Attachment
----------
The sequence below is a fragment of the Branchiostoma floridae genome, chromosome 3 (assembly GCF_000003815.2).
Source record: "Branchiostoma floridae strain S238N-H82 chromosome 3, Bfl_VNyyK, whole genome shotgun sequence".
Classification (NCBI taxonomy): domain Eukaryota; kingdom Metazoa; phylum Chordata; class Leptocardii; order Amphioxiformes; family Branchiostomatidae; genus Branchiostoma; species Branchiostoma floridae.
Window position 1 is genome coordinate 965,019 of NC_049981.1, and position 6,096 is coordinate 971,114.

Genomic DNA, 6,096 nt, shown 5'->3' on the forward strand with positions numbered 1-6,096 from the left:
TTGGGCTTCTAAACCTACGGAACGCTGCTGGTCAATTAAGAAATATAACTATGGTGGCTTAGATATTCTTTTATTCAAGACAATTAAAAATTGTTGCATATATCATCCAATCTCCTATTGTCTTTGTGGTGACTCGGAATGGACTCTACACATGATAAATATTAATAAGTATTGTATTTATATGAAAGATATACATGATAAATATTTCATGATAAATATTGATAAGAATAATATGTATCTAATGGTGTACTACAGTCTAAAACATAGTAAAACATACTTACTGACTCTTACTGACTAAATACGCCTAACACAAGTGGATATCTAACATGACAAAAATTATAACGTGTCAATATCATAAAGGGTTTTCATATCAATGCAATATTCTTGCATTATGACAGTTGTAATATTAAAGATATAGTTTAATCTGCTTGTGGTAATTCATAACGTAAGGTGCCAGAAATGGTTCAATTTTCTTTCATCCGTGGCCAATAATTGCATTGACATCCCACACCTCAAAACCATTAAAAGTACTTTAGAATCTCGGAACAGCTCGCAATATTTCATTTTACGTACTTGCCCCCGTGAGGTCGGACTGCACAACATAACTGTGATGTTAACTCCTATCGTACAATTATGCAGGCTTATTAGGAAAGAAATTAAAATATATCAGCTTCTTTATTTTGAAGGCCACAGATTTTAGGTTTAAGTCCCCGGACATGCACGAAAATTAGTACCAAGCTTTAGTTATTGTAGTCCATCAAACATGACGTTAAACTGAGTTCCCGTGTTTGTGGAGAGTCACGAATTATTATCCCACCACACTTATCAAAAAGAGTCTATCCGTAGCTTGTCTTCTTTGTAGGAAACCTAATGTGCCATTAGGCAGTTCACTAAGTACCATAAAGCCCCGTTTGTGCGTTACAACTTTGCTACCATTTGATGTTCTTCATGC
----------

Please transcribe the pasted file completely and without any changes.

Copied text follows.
The sequence below is a fragment of the Branchiostoma floridae genome, chromosome 3 (assembly GCF_000003815.2).
Source record: "Branchiostoma floridae strain S238N-H82 chromosome 3, Bfl_VNyyK, whole genome shotgun sequence".
Classification (NCBI taxonomy): domain Eukaryota; kingdom Metazoa; phylum Chordata; class Leptocardii; order Amphioxiformes; family Branchiostomatidae; genus Branchiostoma; species Branchiostoma floridae.
Window position 1 is genome coordinate 965,019 of NC_049981.1, and position 6,096 is coordinate 971,114.

Genomic DNA, 6,096 nt, shown 5'->3' on the forward strand with positions numbered 1-6,096 from the left:
TTGGGCTTCTAAACCTACGGAACGCTGCTGGTCAATTAAGAAATATAACTATGGTGGCTTAGATATTCTTTTATTCAAGACAATTAAAAATTGTTGCATATATCATCCAATCTCCTATTGTCTTTGTGGTGACTCGGAATGGACTCTACACATGATAAATATTAATAAGTATTGTATTTATATGAAAGATATACATGATAAATATTTCATGATAAATATTGATAAGAATAATATGTATCTAATGGTGTACTACAGTCTAAAACATAGTAAAACATACTTACTGACTCTTACTGACTAAATACGCCTAACACAAGTGGATATCTAACATGACAAAAATTATAACGTGTCAATATCATAAAGGGTTTTCATATCAATGCAATATTCTTGCATTATGACAGTTGTAATATTAAAGATATAGTTTAATCTGCTTGTGGTAATTCATAACGTAAGGTGCCAGAAATGGTTCAATTTTCTTTCATCCGTGGCCAATAATTGCATTGACATCCCACACCTCAAAACCATTAAAAGTACTTTAGAATCTCGGAACAGCTCGCAATATTTCATTTTACGTACTTGCCCCCGTGAGGTCGGACTGCACAACATAACTGTGATGTTAACTCCTATCGTACAATTATGCAGGCTTATTAGGAAAGAAATTAAAATATATCAGCTTCTTTATTTTGAAGGCCACAGATTTTAGGTTTAAGTCCCCGGACATGCACGAAAATTAGTACCAAGCTTTAGTTATTGTAGTCCATCAAACATGACGTTAAACTGAGTTCCCGTGTTTGTGGAGAGTCACGAATTATTATCCCACCACACTTATCAAAAAGAGTCTATCCGTAGCTTGTCTTCTTTGTAGGAAACCTAATGTGCCATTAGGCAGTTCACTAAGTACCATAAAGCCCCGTTTGTGCGTTACAACTTTGCTACCATTTGATGTTCTTCATGC